Pirates at war [Northern Echo (England)]
(Northern Echo (England) Via Acquire Media NewsEdge) When does internet security become internet censorship? The High Court has slammed the doors on The Pirate Bay, but blocking the internet isn't that simple. Giles Turnbull explains THE High Court wants internet service providers (ISPs) to block access to Swedish file-sharing site The Pirate Bay. As a result of the ruling, the UK's biggest ISPs will start blocking The Pirate Bay soon.
But internet freedom activists say the block is pointless, because it is easy to get round and does nothing to punish people who break the law.
The internet was designed to work around blockages of all sorts.
Anyone determined to visit The Pirate Bay will still be able to do so - by visiting a mirrored copy elsewhere, by using a secure connection (beginning with "https" rather than "http"), or simply through something called a Virtual Private Network, which encrypts net traffic so that it cannot be monitored or blocked, not even by the ISP providing the connection.
What's more, the torrent files the Pirate Bay provides links to can be found in all sorts of other places and via other kinds of software.
Blocking the one website does nothing to limit access to them, and may drive people to use VPNs more than ever before. But campaigners say that censoring the whole internet isn't the answer.
Graeme Batsman, ethical hacker at Data Defender (datadefender.
co. uk), says: "Monitoring will simply encourage people to use countermeasures such as encrypted connections." Jim Killock, executive director of the Open Rights Group (openrightsgroup. org), says: "Blocking the Pirate Bay is pointless and dangerous.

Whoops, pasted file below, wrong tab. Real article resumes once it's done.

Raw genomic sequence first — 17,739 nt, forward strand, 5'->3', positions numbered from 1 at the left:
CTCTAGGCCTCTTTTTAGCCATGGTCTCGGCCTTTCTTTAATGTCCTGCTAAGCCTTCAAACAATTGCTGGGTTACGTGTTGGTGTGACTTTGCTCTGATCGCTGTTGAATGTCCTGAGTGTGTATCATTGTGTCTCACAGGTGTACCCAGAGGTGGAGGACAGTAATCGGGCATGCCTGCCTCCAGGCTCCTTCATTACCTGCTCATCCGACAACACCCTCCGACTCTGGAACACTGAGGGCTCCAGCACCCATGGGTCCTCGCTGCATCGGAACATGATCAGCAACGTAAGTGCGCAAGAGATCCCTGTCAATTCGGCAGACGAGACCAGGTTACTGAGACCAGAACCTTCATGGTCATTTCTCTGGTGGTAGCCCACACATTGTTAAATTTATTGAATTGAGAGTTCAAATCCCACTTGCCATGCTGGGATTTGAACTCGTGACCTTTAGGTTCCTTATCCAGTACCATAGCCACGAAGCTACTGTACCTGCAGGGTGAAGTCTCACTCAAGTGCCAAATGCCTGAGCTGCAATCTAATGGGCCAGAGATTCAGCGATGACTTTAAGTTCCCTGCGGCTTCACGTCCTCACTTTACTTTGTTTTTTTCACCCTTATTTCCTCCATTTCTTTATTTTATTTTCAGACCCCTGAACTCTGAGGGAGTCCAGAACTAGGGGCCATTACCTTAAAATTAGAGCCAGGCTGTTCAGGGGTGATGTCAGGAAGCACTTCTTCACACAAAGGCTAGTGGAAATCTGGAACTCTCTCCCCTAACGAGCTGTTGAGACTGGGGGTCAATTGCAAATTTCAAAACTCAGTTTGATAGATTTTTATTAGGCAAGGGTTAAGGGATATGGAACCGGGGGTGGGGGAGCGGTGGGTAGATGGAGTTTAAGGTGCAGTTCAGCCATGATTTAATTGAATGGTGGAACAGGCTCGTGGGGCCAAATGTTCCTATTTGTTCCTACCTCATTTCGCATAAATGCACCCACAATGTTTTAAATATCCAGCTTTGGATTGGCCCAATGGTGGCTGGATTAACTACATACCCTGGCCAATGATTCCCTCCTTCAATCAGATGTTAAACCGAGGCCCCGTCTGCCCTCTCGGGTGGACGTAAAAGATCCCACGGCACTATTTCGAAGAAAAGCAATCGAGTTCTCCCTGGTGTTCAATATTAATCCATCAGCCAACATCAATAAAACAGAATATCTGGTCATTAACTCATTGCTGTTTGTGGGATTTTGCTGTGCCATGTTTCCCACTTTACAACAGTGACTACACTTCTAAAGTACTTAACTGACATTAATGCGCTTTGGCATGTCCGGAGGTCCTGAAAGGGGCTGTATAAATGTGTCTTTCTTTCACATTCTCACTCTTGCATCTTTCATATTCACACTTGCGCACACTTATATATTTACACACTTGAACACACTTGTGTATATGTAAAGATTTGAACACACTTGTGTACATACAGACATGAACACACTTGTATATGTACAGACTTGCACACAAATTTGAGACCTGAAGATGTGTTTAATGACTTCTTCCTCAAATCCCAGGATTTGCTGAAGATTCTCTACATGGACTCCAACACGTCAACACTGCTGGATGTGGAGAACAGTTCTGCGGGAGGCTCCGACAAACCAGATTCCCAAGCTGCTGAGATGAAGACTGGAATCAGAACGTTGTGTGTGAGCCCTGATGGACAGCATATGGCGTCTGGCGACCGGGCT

It will fuel calls for further, wider and even more drastic calls for internet censorship of many kinds, from pornography to extremism.
"Internet censorship is growing in scope and becoming easier. Yet it never has the effect desired. It simply turns criminals into heroes." THE EU WANTS YOU THE European Commission is taking a careful look at the embedded technology bringing about the socalled "internet of things", where smart objects all around us start changing the way we live. Well, that's the plan at any rate. The Commission is concerned about the "profound impact on society, in areas such as privacy, security, ethics, and liability", and wants to hear what ordinary people think about it all. So it's published an online questionnaire, which you can find at tinyurl. com/cdkg5gk Websites of the week Browsing around. . . fractals Fractals in nature (pictured) dosters. hubpages. com/hub/fractals-fractals-in-nature Fractal artwork bkenney. com/fractals 100 fractal images bit. ly/ 76T33Y The fractal consultants fractal. org Desktop background pictures celestialdreams. wordpress. com/freebies Ablog about fractals alt-fractals. blogspot. co. uk Thing of the week Twitter tells the time chirpclock. com (c) 2012 ProQuest Information and Learning Company; All Rights Reserved.